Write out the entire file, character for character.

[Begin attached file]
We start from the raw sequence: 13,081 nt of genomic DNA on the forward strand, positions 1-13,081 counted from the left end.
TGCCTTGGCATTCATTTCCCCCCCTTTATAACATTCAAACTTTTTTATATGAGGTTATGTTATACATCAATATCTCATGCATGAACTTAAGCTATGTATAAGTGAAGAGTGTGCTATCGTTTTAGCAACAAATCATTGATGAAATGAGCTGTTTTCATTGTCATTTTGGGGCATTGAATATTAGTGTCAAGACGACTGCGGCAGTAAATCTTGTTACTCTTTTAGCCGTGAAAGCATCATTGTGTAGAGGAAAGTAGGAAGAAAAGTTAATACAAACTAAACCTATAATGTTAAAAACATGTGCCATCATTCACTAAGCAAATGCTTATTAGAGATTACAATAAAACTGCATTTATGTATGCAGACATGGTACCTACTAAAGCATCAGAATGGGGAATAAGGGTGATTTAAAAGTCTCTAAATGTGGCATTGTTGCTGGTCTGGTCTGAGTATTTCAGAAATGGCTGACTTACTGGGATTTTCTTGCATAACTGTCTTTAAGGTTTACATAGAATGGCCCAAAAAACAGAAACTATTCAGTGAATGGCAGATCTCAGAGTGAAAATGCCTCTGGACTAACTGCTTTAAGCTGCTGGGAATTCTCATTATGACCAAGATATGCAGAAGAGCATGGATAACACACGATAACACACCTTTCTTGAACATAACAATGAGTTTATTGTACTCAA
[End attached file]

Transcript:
We start from the raw sequence: 13,081 nt of genomic DNA on the forward strand, positions 1-13,081 counted from the left end.
TGCCTTGGCATTCATTTCCCCCCCTTTATAACATTCAAACTTTTTTATATGAGGTTATGTTATACATCAATATCTCATGCATGAACTTAAGCTATGTATAAGTGAAGAGTGTGCTATCGTTTTAGCAACAAATCATTGATGAAATGAGCTGTTTTCATTGTCATTTTGGGGCATTGAATATTAGTGTCAAGACGACTGCGGCAGTAAATCTTGTTACTCTTTTAGCCGTGAAAGCATCATTGTGTAGAGGAAAGTAGGAAGAAAAGTTAATACAAACTAAACCTATAATGTTAAAAACATGTGCCATCATTCACTAAGCAAATGCTTATTAGAGATTACAATAAAACTGCATTTATGTATGCAGACATGGTACCTACTAAAGCATCAGAATGGGGAATAAGGGTGATTTAAAAGTCTCTAAATGTGGCATTGTTGCTGGTCTGGTCTGAGTATTTCAGAAATGGCTGACTTACTGGGATTTTCTTGCATAACTGTCTTTAAGGTTTACATAGAATGGCCCAAAAAACAGAAACTATTCAGTGAATGGCAGATCTCAGAGTGAAAATGCCTCTGGACTAACTGCTTTAAGCTGCTGGGAATTCTCATTATGACCAAGATATGCAGAAGAGCATGGATAACACACGATAACACACCTTTCTTGAACATAACAATGAGTTTATTGTACTCAA